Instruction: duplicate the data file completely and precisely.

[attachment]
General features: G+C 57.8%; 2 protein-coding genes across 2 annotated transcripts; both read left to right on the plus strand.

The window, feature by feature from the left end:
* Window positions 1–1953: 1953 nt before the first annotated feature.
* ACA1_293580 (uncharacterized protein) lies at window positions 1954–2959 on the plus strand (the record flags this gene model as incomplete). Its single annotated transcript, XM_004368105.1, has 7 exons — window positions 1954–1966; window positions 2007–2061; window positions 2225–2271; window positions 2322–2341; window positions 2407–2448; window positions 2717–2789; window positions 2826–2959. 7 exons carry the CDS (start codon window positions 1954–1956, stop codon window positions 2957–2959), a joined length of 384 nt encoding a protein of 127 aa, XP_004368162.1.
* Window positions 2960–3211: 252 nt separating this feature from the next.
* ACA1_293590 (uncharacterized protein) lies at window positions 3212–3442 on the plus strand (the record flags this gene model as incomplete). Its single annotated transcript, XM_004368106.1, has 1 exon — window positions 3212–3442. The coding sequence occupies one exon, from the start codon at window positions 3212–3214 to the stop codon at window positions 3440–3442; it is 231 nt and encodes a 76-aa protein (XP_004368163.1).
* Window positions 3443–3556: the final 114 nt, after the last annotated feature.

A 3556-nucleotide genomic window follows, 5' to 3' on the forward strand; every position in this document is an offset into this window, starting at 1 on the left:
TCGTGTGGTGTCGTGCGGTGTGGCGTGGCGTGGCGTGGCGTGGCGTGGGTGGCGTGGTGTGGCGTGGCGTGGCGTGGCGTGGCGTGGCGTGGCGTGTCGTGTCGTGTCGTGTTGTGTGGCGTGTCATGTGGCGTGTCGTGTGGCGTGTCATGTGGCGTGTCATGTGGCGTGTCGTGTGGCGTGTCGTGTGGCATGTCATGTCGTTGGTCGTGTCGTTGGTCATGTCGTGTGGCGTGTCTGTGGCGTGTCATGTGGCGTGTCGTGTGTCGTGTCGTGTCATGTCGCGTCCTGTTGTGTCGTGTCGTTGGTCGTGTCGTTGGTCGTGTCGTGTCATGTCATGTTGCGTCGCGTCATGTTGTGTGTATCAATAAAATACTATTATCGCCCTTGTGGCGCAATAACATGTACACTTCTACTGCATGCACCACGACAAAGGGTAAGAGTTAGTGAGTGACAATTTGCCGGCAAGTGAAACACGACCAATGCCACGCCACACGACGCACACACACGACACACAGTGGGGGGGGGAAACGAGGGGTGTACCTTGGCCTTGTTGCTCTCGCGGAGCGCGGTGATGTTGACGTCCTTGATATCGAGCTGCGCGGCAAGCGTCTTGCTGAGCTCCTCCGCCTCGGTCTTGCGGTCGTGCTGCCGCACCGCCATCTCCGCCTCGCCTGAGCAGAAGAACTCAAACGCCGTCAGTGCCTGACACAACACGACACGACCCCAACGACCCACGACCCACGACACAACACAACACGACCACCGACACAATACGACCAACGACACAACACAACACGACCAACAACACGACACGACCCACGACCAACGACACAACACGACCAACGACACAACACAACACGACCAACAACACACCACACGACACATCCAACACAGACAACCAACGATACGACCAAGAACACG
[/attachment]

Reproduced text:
General features: G+C 57.8%; 2 protein-coding genes across 2 annotated transcripts; both read left to right on the plus strand.

The window, feature by feature from the left end:
* Window positions 1–1953: 1953 nt before the first annotated feature.
* ACA1_293580 (uncharacterized protein) lies at window positions 1954–2959 on the plus strand (the record flags this gene model as incomplete). Its single annotated transcript, XM_004368105.1, has 7 exons — window positions 1954–1966; window positions 2007–2061; window positions 2225–2271; window positions 2322–2341; window positions 2407–2448; window positions 2717–2789; window positions 2826–2959. 7 exons carry the CDS (start codon window positions 1954–1956, stop codon window positions 2957–2959), a joined length of 384 nt encoding a protein of 127 aa, XP_004368162.1.
* Window positions 2960–3211: 252 nt separating this feature from the next.
* ACA1_293590 (uncharacterized protein) lies at window positions 3212–3442 on the plus strand (the record flags this gene model as incomplete). Its single annotated transcript, XM_004368106.1, has 1 exon — window positions 3212–3442. The coding sequence occupies one exon, from the start codon at window positions 3212–3214 to the stop codon at window positions 3440–3442; it is 231 nt and encodes a 76-aa protein (XP_004368163.1).
* Window positions 3443–3556: the final 114 nt, after the last annotated feature.

A 3556-nucleotide genomic window follows, 5' to 3' on the forward strand; every position in this document is an offset into this window, starting at 1 on the left:
TCGTGTGGTGTCGTGCGGTGTGGCGTGGCGTGGCGTGGCGTGGCGTGGGTGGCGTGGTGTGGCGTGGCGTGGCGTGGCGTGGCGTGGCGTGGCGTGTCGTGTCGTGTCGTGTTGTGTGGCGTGTCATGTGGCGTGTCGTGTGGCGTGTCATGTGGCGTGTCATGTGGCGTGTCGTGTGGCGTGTCGTGTGGCATGTCATGTCGTTGGTCGTGTCGTTGGTCATGTCGTGTGGCGTGTCTGTGGCGTGTCATGTGGCGTGTCGTGTGTCGTGTCGTGTCATGTCGCGTCCTGTTGTGTCGTGTCGTTGGTCGTGTCGTTGGTCGTGTCGTGTCATGTCATGTTGCGTCGCGTCATGTTGTGTGTATCAATAAAATACTATTATCGCCCTTGTGGCGCAATAACATGTACACTTCTACTGCATGCACCACGACAAAGGGTAAGAGTTAGTGAGTGACAATTTGCCGGCAAGTGAAACACGACCAATGCCACGCCACACGACGCACACACACGACACACAGTGGGGGGGGGAAACGAGGGGTGTACCTTGGCCTTGTTGCTCTCGCGGAGCGCGGTGATGTTGACGTCCTTGATATCGAGCTGCGCGGCAAGCGTCTTGCTGAGCTCCTCCGCCTCGGTCTTGCGGTCGTGCTGCCGCACCGCCATCTCCGCCTCGCCTGAGCAGAAGAACTCAAACGCCGTCAGTGCCTGACACAACACGACACGACCCCAACGACCCACGACCCACGACACAACACAACACGACCACCGACACAATACGACCAACGACACAACACAACACGACCAACAACACGACACGACCCACGACCAACGACACAACACGACCAACGACACAACACAACACGACCAACAACACACCACACGACACATCCAACACAGACAACCAACGATACGACCAAGAACACG